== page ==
In general, anxiety is extremely necessary for us – it has a mobilising function. If it is appropriate to the situation, it does not require any psychological interventions. However, there is a type of anxiety that hinders the realisation of daily functioning – then it is worth consulting a specialist.

What are the signs that should worry you?

According to American psychologist Dr Mark Travers, there are three signs that indicate it is worth consulting a specialist.

1. Feelings of anxiety do not disappear at the end of the day.

Research shows that in people who cope well with perceived anxiety, it disappears in the evening. In contrast, people with a strong tendency to worry and react with anxiety also feel these emotions strongly in the evening. In the study, 136 adults were observed for one week. In those with a tendency to worry excessively, it was noted that anxiety did not decrease as the end of the day approached (Cox et al., 2022).

2. Anxiety permeates dreams.

Another contemporary study tracked the dreams of people suffering from anxiety disorders. It found that there are a number of themes that recur in this group of people. These include dreams with the following themes:

– Being pursued,

– Being attacked, fending off attacks,

– Freezing,

– Verbal arguments and other aggressive interactions,

– Anxiety and fear of aggressive actions by others,

– Fear of falling,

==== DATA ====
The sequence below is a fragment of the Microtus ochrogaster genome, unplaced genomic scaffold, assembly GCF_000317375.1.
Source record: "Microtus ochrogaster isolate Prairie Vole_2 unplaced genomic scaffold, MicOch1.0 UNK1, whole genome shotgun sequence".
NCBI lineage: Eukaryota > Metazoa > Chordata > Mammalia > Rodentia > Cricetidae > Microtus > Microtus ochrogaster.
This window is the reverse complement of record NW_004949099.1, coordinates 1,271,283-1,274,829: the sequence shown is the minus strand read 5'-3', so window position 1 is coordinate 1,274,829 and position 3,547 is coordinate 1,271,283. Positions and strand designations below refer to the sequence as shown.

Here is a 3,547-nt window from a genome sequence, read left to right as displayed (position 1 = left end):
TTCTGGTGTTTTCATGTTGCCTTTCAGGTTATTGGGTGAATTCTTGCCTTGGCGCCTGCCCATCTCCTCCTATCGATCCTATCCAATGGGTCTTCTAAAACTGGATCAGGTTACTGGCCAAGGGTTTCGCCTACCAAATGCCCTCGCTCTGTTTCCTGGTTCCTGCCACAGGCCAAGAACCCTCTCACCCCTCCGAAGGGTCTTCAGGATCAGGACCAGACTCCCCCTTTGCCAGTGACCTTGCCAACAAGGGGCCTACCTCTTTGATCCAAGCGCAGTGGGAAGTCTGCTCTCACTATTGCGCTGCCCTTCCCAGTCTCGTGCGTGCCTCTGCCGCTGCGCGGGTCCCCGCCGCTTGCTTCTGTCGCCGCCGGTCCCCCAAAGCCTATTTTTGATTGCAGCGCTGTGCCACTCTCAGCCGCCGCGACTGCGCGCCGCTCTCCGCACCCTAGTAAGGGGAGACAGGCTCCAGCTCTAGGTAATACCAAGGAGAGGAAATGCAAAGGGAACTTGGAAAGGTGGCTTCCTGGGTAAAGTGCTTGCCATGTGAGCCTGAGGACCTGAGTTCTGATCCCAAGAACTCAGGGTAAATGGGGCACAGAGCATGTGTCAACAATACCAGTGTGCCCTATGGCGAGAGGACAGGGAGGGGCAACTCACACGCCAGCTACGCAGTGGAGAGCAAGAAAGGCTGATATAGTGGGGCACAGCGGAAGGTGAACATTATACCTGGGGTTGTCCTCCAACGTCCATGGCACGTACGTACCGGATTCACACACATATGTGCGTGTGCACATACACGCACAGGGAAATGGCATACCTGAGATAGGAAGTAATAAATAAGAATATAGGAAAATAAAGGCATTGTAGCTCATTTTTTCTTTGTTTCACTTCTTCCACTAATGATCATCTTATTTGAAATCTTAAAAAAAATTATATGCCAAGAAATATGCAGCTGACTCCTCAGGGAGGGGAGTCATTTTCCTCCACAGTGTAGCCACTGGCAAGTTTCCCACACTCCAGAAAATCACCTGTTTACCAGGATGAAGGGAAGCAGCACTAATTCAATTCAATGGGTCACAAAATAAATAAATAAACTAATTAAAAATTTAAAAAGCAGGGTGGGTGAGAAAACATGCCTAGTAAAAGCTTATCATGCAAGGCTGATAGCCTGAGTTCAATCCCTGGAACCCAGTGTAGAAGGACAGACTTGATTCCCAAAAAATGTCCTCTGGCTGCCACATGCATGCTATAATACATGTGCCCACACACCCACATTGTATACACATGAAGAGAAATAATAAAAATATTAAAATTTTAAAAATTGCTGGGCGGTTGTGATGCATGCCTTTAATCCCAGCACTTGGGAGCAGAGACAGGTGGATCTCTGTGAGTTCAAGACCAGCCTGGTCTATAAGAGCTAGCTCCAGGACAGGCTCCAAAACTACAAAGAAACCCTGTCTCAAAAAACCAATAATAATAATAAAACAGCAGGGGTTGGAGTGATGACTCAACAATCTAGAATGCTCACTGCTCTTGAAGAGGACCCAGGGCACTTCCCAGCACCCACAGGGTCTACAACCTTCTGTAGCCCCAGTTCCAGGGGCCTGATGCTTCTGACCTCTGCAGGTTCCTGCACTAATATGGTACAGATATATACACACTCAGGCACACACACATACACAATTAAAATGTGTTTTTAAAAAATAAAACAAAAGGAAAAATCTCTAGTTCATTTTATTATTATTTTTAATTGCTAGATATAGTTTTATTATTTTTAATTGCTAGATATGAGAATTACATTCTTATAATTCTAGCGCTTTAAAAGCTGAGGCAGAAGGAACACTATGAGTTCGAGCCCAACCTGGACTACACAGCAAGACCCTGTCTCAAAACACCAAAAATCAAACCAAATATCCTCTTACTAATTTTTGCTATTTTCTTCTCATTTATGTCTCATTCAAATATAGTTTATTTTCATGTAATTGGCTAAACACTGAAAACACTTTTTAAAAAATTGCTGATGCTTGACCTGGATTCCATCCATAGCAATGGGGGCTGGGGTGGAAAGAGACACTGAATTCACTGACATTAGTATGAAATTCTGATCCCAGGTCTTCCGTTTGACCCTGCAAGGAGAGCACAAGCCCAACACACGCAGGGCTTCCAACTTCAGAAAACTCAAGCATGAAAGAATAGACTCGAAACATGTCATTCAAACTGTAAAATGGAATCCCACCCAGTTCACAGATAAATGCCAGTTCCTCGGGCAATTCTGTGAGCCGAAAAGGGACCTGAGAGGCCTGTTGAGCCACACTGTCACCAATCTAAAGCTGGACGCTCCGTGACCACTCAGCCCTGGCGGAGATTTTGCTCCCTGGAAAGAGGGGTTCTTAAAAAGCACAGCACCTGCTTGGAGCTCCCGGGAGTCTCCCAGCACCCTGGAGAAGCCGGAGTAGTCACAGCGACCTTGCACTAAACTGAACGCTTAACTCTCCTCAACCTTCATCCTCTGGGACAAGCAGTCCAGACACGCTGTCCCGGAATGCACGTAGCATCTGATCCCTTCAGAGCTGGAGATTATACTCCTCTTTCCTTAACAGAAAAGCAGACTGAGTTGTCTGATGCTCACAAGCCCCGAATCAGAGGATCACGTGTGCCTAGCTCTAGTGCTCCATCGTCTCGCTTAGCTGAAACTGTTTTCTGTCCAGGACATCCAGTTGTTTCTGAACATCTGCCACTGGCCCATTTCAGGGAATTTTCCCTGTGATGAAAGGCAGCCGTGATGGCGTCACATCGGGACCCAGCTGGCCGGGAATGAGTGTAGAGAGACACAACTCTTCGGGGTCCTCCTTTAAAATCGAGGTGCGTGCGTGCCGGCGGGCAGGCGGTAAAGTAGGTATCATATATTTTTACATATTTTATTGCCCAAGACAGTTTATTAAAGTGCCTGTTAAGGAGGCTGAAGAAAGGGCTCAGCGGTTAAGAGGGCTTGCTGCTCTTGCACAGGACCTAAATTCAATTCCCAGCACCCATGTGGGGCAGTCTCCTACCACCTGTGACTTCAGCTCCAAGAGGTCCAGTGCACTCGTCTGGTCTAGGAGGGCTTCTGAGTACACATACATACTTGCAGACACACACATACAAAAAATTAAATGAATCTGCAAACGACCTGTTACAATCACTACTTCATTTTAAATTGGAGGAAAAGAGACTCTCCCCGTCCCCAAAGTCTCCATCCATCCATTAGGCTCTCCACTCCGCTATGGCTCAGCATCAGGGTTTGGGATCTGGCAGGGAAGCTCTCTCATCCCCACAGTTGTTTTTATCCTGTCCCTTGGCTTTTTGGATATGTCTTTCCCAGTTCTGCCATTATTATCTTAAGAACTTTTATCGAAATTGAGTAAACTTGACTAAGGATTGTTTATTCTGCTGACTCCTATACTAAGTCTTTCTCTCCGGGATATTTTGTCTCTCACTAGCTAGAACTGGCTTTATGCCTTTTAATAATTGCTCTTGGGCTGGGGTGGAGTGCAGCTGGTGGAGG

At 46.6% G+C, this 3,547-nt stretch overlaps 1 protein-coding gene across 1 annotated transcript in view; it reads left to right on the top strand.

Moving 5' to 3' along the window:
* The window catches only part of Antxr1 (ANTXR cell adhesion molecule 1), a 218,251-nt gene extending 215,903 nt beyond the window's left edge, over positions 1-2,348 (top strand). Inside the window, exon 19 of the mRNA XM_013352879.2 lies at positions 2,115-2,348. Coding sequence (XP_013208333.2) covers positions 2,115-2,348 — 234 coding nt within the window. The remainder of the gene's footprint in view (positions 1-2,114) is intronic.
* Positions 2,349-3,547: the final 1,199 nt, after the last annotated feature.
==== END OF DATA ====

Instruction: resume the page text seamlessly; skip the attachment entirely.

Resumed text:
– Being excluded and excluded in social situations,

– Death of loved ones,

– Car or airplane accidents,

– Failures.

In other words – the anxiety experienced during the day is also transferred to the dream zone. In addition, characteristics of these dreams were noted: more often than in people without anxiety disorders, former partners appeared

former partners appeared in the dreams, the dreams were fast (the action in the dreams played out dynamically) and were characterised by high emotional intensity (Tousignant et al., 2022).

3. Your anxiety worries your partner. 

Another study involving 33 couples in which one person suffered from an anxiety disorder showed that on days when anxiety increased it caused the other half to report concern about the relationship. In most cases, it was the partner who was supportive in alleviating the symptoms. It was noted that the support received had a calming effect, but if the usually supportive partner reacted with anger or irritation, this caused the situation to worsen creating a negative and worrying loop of increased anxiety and hostility. Another finding is that if the partner of a person with an anxiety disorder uses avoidance techniques, this negatively affects the quality of the relationship. The authors noted that if this is a frequently used strategy (avoidance), it is worth seeking expert advice (Zaider et al., 2010).

If you feel that your or your partner’s anxiety is no longer fulfilling its function, it is worth consulting a specialist.

Author: Anna Walter, MA, Psychologist